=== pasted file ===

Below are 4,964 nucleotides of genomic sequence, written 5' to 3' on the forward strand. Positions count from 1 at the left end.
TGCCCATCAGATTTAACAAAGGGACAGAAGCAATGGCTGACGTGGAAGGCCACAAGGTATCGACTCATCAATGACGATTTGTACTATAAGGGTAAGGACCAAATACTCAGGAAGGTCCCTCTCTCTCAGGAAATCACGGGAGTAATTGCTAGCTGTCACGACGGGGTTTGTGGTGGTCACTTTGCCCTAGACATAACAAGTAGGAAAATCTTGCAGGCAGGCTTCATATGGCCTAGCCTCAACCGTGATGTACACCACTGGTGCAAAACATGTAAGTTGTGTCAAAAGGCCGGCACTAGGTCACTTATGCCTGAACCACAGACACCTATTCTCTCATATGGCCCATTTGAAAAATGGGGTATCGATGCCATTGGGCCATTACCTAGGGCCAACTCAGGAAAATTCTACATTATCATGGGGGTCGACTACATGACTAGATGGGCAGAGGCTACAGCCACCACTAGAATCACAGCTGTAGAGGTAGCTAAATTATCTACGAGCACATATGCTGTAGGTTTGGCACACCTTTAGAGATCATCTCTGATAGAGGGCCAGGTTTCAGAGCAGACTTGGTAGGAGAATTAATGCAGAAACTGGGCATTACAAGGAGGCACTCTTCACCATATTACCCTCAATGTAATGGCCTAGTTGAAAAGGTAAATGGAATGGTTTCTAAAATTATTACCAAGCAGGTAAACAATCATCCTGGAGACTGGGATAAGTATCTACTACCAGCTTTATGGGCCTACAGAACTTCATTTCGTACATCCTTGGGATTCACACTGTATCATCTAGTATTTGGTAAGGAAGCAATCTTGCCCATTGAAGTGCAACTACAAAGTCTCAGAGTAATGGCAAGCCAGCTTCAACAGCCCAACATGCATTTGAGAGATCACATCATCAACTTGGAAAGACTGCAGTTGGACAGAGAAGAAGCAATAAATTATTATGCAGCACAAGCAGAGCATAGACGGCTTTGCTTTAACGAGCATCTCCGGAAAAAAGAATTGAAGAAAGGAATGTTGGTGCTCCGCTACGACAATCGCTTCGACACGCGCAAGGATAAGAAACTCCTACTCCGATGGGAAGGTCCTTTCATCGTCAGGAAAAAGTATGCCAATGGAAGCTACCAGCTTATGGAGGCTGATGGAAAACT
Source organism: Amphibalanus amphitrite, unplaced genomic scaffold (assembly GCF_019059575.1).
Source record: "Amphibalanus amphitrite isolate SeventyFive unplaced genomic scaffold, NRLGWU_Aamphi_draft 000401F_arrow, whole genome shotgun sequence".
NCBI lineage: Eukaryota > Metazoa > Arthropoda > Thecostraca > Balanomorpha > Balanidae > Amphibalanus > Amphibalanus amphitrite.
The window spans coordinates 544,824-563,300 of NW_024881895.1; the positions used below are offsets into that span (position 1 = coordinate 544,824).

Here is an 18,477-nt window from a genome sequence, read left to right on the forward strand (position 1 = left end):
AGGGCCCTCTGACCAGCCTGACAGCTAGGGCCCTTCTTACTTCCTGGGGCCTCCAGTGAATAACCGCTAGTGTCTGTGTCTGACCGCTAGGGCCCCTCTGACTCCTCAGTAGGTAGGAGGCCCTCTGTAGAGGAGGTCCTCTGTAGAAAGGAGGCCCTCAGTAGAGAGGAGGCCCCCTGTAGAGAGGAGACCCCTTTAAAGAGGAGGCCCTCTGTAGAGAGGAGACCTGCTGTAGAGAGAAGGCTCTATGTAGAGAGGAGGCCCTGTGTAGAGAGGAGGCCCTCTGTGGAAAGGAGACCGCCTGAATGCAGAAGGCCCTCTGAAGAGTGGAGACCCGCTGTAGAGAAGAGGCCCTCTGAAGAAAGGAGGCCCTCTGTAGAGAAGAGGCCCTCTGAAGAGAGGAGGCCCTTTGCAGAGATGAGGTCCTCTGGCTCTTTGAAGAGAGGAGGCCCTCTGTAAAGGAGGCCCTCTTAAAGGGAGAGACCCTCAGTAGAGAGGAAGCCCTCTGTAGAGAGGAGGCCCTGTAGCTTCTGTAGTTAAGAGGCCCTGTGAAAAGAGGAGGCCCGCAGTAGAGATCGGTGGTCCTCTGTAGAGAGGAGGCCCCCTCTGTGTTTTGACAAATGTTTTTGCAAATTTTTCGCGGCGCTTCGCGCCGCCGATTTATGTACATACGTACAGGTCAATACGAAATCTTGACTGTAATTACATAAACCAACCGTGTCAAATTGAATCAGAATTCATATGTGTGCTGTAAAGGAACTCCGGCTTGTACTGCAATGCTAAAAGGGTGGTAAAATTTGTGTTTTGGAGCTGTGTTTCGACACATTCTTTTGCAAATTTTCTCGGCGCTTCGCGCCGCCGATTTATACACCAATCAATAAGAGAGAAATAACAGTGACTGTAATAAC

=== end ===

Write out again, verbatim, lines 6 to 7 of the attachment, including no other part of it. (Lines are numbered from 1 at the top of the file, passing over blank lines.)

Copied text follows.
The window spans coordinates 544,824-563,300 of NW_024881895.1; the positions used below are offsets into that span (position 1 = coordinate 544,824).

Here is an 18,477-nt window from a genome sequence, read left to right on the forward strand (position 1 = left end):